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After a mere four years of working freelance for Orange I decided it was time for me to make an attempt of getting one step further, to second base, you might say. ‘Can I pretty please have a column where I write about everything music related, and give it a cool Lester Bangs sorta name?’ I was holding my breath waiting impatiently for the reply; ‘Let’s give it a go.’ Shit, so I’m doing this – a column where I share my thoughts on whatever, but what do I call it?! Then all of a sudden, there it was, clear as day; ‘Ramble On’ – it’s perfect! I landed on this name as I, well, talk a lot, and the Zeppelin song is an absolute banger.

Growing up I knew Led Zeppelin from my dad’s record collection, to me they were one of those epic bands from way back when, when rock ‘n’ roll was still new, and giants walked the earth – there was no one like them, except maybe Black Sabbath and Pink Floyd. All three giants from lost times that helped shape music the way it is today. I never dreamt in a million years that I’d ever get the chance to catch any of them live, well, Zeppelin for obvious reasons, that ship tragically sailed and sunk on the 25th of September 1980 with the passing of John Bonham. 

Ozzy, photo by Fin Costello

However, I’ve managed to see Robert Plant twice, first with Alison Krauss in 2008, then second at the iTunes festival at Roundhouse in 2014. My heart skipped a beat both times as I cried myself through ‘Black Dog’ and ‘Babe I’m Gonna Leave You’ – how could I be hearing these songs played live? I’ve also seen another quarter of Zeppelin in the flesh with John Paul Jones playing with Seasick Steve, where he played a variety of instruments alongside bass, some of which I’d never seen before and to this day am still unaware of what were. Obscure to say the least!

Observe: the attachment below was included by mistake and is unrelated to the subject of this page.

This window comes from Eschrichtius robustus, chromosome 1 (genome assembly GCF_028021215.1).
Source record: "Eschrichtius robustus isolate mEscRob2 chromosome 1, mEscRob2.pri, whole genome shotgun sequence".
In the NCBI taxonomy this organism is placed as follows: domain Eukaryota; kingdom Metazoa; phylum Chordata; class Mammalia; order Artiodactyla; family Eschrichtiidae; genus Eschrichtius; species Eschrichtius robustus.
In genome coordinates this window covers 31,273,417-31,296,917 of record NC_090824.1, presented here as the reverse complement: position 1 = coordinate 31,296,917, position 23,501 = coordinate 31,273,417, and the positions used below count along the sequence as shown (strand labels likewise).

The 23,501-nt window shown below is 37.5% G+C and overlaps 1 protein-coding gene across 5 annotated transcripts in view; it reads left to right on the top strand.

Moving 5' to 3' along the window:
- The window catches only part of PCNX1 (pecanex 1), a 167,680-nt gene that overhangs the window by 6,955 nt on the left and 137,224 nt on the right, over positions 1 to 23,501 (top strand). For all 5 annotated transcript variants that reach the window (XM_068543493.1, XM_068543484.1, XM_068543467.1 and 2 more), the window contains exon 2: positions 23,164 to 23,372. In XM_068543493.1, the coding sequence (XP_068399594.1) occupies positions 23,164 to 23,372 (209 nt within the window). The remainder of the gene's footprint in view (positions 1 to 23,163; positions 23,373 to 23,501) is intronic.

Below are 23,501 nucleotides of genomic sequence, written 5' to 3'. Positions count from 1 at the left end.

I’ve somehow also managed to catch Black Sabbath twice before it all ended (although not with Bill Ward, gutted!) – first time in 2014 with Motörhead (which again for me was a major childhood dream come true!) and Soundgarden supporting, not knowing the importance of what I was witnessing and the end of two eras to come as both Lemmy and Chris Cornell, two such massive figures within their own genres, passed away within the next couple of years.

Pink Floyd

Last summer I also got to see Pink Floyd’s Roger Waters, my Virgo birthday brother from another mother; I’d been obsessing over Waters since watching his ‘In the Flesh’ DVD at 13, and being gifted Floyd’s ‘Wish you Were Here’ for Christmas that same year. Fast forward a few years to finding ‘Live at Pompeii’ and the damage was done, hell, you don’t get that stuff these days. The stuff they use to have, do, well, we probably don’t get that these days either… Anyway, I’m loosing track as I often do, hence the name ‘Ramble On’ (works well, huh?), which brings me to my next point of the fact that I have yet to see Jimmy Page perform; the ultimate guitarist, and the final boss of rock ’n’ roll legacy. Maybe just break out that Earls Court dragon suit one last time…?!